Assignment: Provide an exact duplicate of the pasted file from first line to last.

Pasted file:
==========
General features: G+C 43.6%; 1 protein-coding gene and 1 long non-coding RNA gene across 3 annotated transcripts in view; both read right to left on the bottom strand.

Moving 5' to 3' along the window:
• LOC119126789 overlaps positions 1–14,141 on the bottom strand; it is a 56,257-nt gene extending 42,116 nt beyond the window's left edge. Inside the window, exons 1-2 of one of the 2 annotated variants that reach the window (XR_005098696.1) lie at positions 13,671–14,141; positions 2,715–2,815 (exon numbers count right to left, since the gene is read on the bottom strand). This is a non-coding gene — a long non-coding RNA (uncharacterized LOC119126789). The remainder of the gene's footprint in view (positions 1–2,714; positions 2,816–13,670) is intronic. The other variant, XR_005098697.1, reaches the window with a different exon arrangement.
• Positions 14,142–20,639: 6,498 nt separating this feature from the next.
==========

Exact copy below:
General features: G+C 43.6%; 1 protein-coding gene and 1 long non-coding RNA gene across 3 annotated transcripts in view; both read right to left on the bottom strand.

Moving 5' to 3' along the window:
• LOC119126789 overlaps positions 1–14,141 on the bottom strand; it is a 56,257-nt gene extending 42,116 nt beyond the window's left edge. Inside the window, exons 1-2 of one of the 2 annotated variants that reach the window (XR_005098696.1) lie at positions 13,671–14,141; positions 2,715–2,815 (exon numbers count right to left, since the gene is read on the bottom strand). This is a non-coding gene — a long non-coding RNA (uncharacterized LOC119126789). The remainder of the gene's footprint in view (positions 1–2,714; positions 2,816–13,670) is intronic. The other variant, XR_005098697.1, reaches the window with a different exon arrangement.
• Positions 14,142–20,639: 6,498 nt separating this feature from the next.